So I say we match 100 CEO’s from the largest companies against 34,300 of their workers. Each will be supplied with identical pillows.
Further, I request that the Colbert Super-PAC (Making a better Tomorrow, Tomorrow) fund the event. We will need a rather large stadium. (Colbert this is a challenge. I hope you are man enough to respond.)
So, you think of yourself as an honest soul. You understand that stealing property or money is wrong. You wouldn’t do it. You wouldn’t want your kids or friends to do it. It’s unthinkable. But I have a proposition for you.
Here is a button. All you have to do is press it and $100,000 will be transferred from Goldman Sachs, BP–or any other giant corporation whose resources are larger than most countries–into your bank account. Nobody will ever know. It’s a magic button. Well, not really magic. Some geek has wired it in a fashion so that money can be transferred to your account without anyone being able to trace it–in the tradition of how derivatives were traded.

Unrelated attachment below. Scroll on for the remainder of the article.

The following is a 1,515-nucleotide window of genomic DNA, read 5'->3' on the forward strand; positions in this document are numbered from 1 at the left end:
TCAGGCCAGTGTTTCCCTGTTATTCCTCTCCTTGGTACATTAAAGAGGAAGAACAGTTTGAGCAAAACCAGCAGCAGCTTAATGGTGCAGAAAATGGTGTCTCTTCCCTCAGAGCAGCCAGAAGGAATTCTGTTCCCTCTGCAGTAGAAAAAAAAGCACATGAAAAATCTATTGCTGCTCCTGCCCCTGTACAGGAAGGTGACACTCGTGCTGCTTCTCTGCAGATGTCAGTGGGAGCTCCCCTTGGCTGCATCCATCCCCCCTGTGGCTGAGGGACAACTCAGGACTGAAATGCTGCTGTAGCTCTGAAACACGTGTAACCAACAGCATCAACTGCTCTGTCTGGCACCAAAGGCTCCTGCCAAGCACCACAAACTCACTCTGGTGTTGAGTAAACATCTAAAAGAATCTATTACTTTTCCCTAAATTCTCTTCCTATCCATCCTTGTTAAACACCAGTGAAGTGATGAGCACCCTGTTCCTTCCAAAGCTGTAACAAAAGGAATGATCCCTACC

Just think of how much money Goldman Sachs and its executives made in the last few years as the Market tanked, while you probably lost money in your hard-earned retirement account. Not only did you recently lose money, but if you had invested $1,000 dollars eleven years ago in the Dow, that’s just about what it would be worth today, $1,000 (less if inflation is factored in). But you know, and I know, how much money these guys have made trading your money and my money. But that’s capitalism, you say. It’s the way the game is played.
But would you push the button? Would you be tempted to do it? Or perhaps a better question: how many of your fellow Americans do you think would be tempted? A lot, right? (Or an even better question, how many more would push it today than ten or twenty years ago?)